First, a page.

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January 2011

The Work Force

Image: Helena Hugo, Tractor, 75cm x 110cm, Pastel on board

As the holidays end and the new year begins, we bring you back to work with tales of employment from around the world. Whether loathed or loved, work provides both livelihood and identity; and in times of economic depression and shrinking labor markets, jobs assume even greater importance, determining both personal and political stability. Whether reinventing themselves in a new economy or sticking it out in an old one, the characters here demonstrate the variety of the international work force. Colombian journalist Andrés Felipe Solano goes undercover in a Medellín factory. Milica Mićić Dimovska’s shopkeepers recycle used clothes for new clients. Ángela Pradelli's suddenly jobless woman goes into business as a bather. José Pérez Reyes describes a cabbie's strangest fare. In two tales of returning natives, Djibouti’s Abdourahman A. Waberi sees an academic transformed into a spy, while Iraqi Najem Wali watches a disgraced activist turn teacher. From London, Rebecca Carter explores the tremendous cultural differences from one country to another in the art of editing. In an extract from Patrick Hofmann’s Robert Walser Prize-winning novel, an earthy butcher slaughters a pig and enlivens a family. And on the flip side, François Bon charts French factory closings, and Quim Monzó paints a portrait of Catalan work stoppages.

Six Months on Minimum Wage

One afternoon I counted 1,253 items of clothing.

The Bather

Olga slid her soapy thumbs behind the man's ears and then, still using her thumbs, lightly stroked his earlobes.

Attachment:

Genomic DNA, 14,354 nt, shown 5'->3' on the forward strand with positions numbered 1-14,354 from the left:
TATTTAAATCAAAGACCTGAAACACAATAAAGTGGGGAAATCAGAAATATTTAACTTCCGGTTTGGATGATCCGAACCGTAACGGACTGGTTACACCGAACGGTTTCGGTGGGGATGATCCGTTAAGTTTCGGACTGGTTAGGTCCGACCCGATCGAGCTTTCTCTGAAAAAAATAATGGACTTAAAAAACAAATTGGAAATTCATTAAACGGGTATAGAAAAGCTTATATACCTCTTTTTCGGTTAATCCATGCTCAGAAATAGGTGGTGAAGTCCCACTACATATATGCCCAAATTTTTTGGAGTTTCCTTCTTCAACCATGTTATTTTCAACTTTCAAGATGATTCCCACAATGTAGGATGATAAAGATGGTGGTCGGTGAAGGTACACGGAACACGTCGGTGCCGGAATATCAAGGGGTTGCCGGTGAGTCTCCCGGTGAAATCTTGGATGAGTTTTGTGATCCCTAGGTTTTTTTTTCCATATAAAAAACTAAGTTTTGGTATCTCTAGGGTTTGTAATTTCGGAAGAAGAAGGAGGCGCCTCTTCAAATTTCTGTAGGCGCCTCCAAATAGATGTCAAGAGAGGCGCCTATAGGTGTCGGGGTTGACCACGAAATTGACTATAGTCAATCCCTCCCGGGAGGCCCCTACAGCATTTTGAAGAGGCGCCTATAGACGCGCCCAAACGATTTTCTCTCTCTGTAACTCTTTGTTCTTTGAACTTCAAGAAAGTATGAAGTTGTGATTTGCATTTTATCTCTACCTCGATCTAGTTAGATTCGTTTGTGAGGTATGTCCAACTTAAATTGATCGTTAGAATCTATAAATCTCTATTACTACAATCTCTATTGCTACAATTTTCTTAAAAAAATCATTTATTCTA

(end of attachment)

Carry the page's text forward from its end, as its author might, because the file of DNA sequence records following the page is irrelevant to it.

Boutique Cinderella

She pulled on the dress playfully and it stirred there in the mirror, as if twitching with fright.

from “The Final Cut”

The butcher turned around, the kidneys in her left hand, the knife in her right.

from “Kumait”

After reading Crime and Punishment when he was a student he had contemplated killing Umm Husayn.

A World of Editing

It is clear that there is a strong link between the strength of a novelistic tradition in a country and the power of the editor.

In Hock

“You probably won’t believe it, but the strangest thing that happened to me was actually in broad daylight.”

from “Passage of Tears”

My mission consists in feeling out the temperature on the ground, making sure the country is secure, the situation is stable, and the terrorists are under control.

from “Daewoo”

“And this word, superfluous, the way it sticks to you . . .”

Landscape with Strikers

On the sidewalks lie piles of uncollected garbage in enormous black bags, some of them split open.


Book Reviews

Modern Poetry of Pakistan

Reviewed by Swetha Regunathan

For a country often drawn in newspapers as the backdrop of mosque and market bombings, troubled politics, and underdevelopment, poetry seems to waft through every aspect of Pakistani life.

Atiq Rahimi’s “A Thousand Rooms of Dream and Fear”

Reviewed by Shaun Randol

To traverse the fractured mind of Farhad, the protagonist and narrator of Atiq Rahimi’s latest novel, is to glimpse the broken soul of a battered and confused country.

Aharon Shabtai’s “War & Love, Love & War”

Reviewed by Fiona Sze-Lorrain

Aharon Shabtai’s new poetry collection War & Love, Love & War is, as its title suggests, a book full of reversals and inversions.

Recent Issues

Animal Kingdom

Our Nueva York: Writing the City in Spanish

The Language of Identity: Kaaps Writing from South Africa

Voices on the Verge: Writing from Southeast Asian Creole Languages

The Slow Burn of Inner Chaos: Writing from Malaysia

Backstories: Afro-Italian Women Writers

The Queer Issue XII

Movement and Multiplicity: Writing from Mauritania

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